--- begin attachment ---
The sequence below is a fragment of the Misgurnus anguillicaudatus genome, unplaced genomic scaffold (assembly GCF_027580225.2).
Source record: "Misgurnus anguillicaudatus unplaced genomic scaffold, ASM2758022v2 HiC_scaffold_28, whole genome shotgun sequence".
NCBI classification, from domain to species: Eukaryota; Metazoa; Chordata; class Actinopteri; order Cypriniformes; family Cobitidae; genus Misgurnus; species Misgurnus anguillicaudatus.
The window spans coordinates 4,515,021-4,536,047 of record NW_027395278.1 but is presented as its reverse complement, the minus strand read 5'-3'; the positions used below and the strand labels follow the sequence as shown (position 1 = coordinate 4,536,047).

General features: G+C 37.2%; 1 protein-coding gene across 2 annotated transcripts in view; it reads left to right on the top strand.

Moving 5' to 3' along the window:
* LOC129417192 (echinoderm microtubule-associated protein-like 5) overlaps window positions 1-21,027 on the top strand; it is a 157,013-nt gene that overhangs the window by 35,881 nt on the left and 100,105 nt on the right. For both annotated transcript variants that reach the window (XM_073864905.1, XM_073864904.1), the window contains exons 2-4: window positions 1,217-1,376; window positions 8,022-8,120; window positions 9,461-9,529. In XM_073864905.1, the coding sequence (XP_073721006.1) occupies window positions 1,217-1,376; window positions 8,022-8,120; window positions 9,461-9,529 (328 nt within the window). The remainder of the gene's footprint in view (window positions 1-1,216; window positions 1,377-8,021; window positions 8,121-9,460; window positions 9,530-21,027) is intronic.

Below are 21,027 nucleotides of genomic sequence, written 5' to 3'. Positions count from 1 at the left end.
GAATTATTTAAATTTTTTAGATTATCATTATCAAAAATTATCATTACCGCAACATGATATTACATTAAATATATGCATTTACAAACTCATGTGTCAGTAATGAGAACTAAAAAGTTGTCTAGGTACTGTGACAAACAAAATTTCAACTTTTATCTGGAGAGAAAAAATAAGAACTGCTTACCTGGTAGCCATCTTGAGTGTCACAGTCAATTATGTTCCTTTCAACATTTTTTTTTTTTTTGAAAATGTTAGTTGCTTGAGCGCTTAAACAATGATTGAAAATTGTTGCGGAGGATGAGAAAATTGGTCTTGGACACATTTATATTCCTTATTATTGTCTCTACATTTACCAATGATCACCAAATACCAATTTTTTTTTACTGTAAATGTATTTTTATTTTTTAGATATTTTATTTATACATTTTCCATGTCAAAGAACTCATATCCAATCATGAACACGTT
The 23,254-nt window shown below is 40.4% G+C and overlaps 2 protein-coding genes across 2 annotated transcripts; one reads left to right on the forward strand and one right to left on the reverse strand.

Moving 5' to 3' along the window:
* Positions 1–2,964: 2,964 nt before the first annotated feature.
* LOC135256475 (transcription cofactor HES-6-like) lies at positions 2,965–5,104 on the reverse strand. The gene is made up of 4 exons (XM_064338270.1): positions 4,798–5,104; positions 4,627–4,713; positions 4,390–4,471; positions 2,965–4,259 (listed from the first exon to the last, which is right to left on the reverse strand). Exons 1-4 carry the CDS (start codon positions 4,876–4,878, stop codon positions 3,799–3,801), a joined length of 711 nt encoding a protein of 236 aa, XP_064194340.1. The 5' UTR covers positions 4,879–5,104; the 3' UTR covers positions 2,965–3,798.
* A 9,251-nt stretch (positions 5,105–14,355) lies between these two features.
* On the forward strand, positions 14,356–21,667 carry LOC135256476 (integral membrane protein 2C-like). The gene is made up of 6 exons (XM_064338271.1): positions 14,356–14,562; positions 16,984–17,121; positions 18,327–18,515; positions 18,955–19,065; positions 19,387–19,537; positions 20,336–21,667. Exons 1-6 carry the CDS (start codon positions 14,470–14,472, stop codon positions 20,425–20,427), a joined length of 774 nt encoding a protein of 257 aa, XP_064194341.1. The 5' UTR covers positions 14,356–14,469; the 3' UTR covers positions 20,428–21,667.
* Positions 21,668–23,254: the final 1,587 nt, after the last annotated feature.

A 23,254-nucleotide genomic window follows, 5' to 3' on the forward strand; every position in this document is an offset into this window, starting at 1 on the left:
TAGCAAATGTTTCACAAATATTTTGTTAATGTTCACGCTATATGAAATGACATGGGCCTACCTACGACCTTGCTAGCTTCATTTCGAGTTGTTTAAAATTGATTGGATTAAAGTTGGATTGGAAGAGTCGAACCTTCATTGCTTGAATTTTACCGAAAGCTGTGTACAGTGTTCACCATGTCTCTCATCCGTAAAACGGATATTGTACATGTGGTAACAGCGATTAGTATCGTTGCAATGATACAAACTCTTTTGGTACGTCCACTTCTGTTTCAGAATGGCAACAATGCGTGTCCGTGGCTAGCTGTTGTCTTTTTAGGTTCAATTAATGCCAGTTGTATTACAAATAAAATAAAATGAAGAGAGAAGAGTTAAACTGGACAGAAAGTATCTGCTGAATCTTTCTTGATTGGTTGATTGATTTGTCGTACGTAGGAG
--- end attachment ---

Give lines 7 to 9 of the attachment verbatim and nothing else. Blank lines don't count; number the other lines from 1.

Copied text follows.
* LOC129417192 (echinoderm microtubule-associated protein-like 5) overlaps window positions 1-21,027 on the top strand; it is a 157,013-nt gene that overhangs the window by 35,881 nt on the left and 100,105 nt on the right. For both annotated transcript variants that reach the window (XM_073864905.1, XM_073864904.1), the window contains exons 2-4: window positions 1,217-1,376; window positions 8,022-8,120; window positions 9,461-9,529. In XM_073864905.1, the coding sequence (XP_073721006.1) occupies window positions 1,217-1,376; window positions 8,022-8,120; window positions 9,461-9,529 (328 nt within the window). The remainder of the gene's footprint in view (window positions 1-1,216; window positions 1,377-8,021; window positions 8,121-9,460; window positions 9,530-21,027) is intronic.

Below are 21,027 nucleotides of genomic sequence, written 5' to 3'. Positions count from 1 at the left end.
GAATTATTTAAATTTTTTAGATTATCATTATCAAAAATTATCATTACCGCAACATGATATTACATTAAATATATGCATTTACAAACTCATGTGTCAGTAATGAGAACTAAAAAGTTGTCTAGGTACTGTGACAAACAAAATTTCAACTTTTATCTGGAGAGAAAAAATAAGAACTGCTTACCTGGTAGCCATCTTGAGTGTCACAGTCAATTATGTTCCTTTCAACATTTTTTTTTTTTTTGAAAATGTTAGTTGCTTGAGCGCTTAAACAATGATTGAAAATTGTTGCGGAGGATGAGAAAATTGGTCTTGGACACATTTATATTCCTTATTATTGTCTCTACATTTACCAATGATCACCAAATACCAATTTTTTTTTACTGTAAATGTATTTTTATTTTTTAGATATTTTATTTATACATTTTCCATGTCAAAGAACTCATATCCAATCATGAACACGTT